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David Onri Anderson Explores the Rich Symbolism of Fruits

A banana already exists as something to you — it’s the basis of a pratfall, it’s phallic, it’s breakfast. The same goes for an egg — it’s a thing to throw at someone’s house, it’s a life-bearing vessel, it’s breakfast. And then, of course, there is the apple, a hieroglyph for love that appears in so many poems and songs. William Butler Yeats counted the passing of happy, love-filled days as “the silver apples of the moon, the golden apples of the sun.” In the Bible’s Song of Solomon, one lover begs another, “Stay me with flagons, comfort me with apples.”

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"Symbols and Archetypes at Vanderbilt

This section also features a pair of works by Nashville-based painter David Onri Anderson. Anderson’s abstract still lifes of oriental lanterns, bananas, and apples have made him one of Nashville’s break-out young artists. Working prolifically, Anderson has already found a recognizable style, but some viewers may struggle to see beyond the repetitiveness in his work. Thankfully, curator Emily Weiner recognized the spiritual undercurrents in Anderson’s paintings and rightly included them here. (A solo exhibition of Anderson’s paintings is also on view at David Lusk Gallery in Nashville through October 26, when he will be joined by Weiner for a public conversation at the gallery.) Snail E.S.P. and Super Ripe Nana Spiral both depict naturally occurring spiral forms found throughout nature and art history. The “E.S.P.” reference in one title recalls a nineteenth-century theory that snails became telepathically linked after mating. Sex, nature, art and spirit—these patterns all come together through Anderson’s muted palette and charmingly offhand renderings.

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Ageless Images

The psychologist Carl Jung posited the existence of the collective unconscious, a deep layer of the psyche that is shared by all humanity across time. The dynamics of the collective unconscious, which he called archetypes, find narrative expression in myths and visual expression in symbols.

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20 Questions with David Onri Anderson

When I was about 4 years old, I remember seeing a puddle and imagining a little world in that puddle with these little green floating creatures that have purple crafts that help them float around. I made little drawings of this idea with markers.

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Life After Life

Crawl Space: October 2019

David Onri Anderson is an emerging Nashville artist who’s been ticking a lot of boxes this year: His September 2018 display at Elephant Gallery was reviewed in Art in America by Scene arts editor Laura Hutson Hunter, and shortly after, he made his Los Angeles gallery debut at Patrick Painter.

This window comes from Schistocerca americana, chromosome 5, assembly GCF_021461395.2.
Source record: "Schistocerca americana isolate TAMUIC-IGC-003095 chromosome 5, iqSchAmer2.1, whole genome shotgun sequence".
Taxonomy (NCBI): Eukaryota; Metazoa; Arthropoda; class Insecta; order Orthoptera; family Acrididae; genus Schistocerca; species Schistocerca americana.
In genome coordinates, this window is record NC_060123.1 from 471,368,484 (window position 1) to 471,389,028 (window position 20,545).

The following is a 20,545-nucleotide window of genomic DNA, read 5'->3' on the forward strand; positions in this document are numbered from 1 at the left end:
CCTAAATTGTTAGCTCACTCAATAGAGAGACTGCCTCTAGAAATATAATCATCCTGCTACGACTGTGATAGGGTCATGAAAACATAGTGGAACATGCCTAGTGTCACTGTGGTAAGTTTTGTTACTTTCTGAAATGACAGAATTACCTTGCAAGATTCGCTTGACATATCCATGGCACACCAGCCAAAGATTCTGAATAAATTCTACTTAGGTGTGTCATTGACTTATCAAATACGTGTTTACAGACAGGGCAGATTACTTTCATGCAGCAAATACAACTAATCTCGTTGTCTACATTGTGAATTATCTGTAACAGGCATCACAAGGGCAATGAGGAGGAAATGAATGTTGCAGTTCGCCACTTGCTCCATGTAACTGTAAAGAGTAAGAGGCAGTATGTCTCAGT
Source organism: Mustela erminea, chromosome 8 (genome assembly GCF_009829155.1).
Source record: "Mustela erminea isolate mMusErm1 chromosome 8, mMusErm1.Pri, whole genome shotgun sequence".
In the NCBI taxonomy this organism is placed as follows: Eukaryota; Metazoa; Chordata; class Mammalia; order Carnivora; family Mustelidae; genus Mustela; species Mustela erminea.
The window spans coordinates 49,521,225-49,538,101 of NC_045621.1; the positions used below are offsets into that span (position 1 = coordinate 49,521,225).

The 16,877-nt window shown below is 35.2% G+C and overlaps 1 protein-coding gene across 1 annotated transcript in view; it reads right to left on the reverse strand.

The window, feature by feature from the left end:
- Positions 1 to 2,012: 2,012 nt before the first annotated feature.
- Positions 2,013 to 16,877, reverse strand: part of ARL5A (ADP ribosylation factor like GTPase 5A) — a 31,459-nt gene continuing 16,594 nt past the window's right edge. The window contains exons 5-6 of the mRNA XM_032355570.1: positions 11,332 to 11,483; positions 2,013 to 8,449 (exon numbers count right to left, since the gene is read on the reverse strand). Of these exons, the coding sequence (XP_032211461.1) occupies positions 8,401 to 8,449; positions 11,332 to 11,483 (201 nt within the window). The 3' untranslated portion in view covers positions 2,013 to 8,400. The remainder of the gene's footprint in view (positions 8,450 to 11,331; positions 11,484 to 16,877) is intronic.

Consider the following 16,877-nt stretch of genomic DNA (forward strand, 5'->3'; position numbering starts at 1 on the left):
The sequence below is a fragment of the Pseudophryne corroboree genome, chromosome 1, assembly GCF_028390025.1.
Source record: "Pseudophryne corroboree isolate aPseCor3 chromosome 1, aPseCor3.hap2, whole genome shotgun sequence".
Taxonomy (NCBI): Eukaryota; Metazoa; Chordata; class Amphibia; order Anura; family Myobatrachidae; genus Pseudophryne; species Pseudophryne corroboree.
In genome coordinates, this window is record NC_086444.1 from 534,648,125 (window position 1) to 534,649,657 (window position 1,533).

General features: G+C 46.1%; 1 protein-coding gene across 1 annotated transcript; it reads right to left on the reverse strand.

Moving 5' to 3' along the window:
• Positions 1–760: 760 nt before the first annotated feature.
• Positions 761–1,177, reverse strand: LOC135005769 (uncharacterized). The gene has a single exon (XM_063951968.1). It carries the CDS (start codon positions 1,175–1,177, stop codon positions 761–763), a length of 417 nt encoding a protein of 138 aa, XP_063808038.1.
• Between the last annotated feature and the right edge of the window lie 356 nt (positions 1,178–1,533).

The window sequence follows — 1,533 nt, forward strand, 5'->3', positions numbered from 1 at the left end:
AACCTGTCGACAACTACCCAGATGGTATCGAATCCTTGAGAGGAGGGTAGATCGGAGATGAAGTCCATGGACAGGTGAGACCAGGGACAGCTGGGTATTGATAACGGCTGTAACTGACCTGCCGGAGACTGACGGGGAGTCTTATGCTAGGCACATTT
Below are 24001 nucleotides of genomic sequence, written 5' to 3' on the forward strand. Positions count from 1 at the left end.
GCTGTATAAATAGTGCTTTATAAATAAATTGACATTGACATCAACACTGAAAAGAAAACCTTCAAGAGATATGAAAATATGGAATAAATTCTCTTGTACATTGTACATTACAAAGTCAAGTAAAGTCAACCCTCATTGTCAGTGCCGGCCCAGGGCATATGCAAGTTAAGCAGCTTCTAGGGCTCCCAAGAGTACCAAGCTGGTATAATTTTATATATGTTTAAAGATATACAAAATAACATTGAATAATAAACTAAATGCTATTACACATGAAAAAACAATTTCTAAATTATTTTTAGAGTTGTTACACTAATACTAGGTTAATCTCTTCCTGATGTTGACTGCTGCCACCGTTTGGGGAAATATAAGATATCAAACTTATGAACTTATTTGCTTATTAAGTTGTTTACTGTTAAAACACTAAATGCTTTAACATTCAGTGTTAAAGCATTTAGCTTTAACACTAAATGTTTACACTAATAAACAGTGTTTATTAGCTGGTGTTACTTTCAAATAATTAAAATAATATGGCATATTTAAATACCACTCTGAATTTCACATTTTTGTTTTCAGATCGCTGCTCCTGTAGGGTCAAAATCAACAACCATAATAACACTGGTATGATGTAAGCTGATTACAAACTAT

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Nashville artist explores ugly truths about slavery in David Lusk exhibit

There is nothing whitewashed about Ashley Doggett’s depictions of the slave experience. Provocative, haunting, and at times surreal, the black Nashville artist doggedly defies the sanitized revisionism to which the long history of African American trauma has been subjected. The result is a form of what she calls “aesthetic protest” against the myths that litter American history.

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Carlyle Wolfe in Her Own Words

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Three of the paintings in this exhibition are based on a color experience in the gardens at the Dixon last fall that I found spectacular.

warm, late afternoon light + goldening foliage + deep neutral violet grasses + zinnia gradients from oranges to pinks to violets + warm white fragrant roses + cypress olive greens + soft coral angel trumpets

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Interview with Julian Rankin, Director of the Walter Anderson Museum of Art

First and foremost, I would like to thank you again for your time and agreeing to participate in an interview with me about Carlyle Wolfe and her work. Wolfe provided me with your email saying that you would be an ideal person to reach out too and interview as you have become familiar with her work. I am glad Wolfe suggested this, as you are the Director of the Walter Anderson Museum of Art (WAMA), in Ocean Springs, Mississippi, but especially because of a quote of yours I found in an article announcing your directorship of WAMA:

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Anne Siems

LOVE! I have written about German {Seattle based} artist Anne Siems so many times, but when I saw these new paintings I just had to circle back around. Get it? Circle? Okay, sorry – here are Anne’s words about this body of work:

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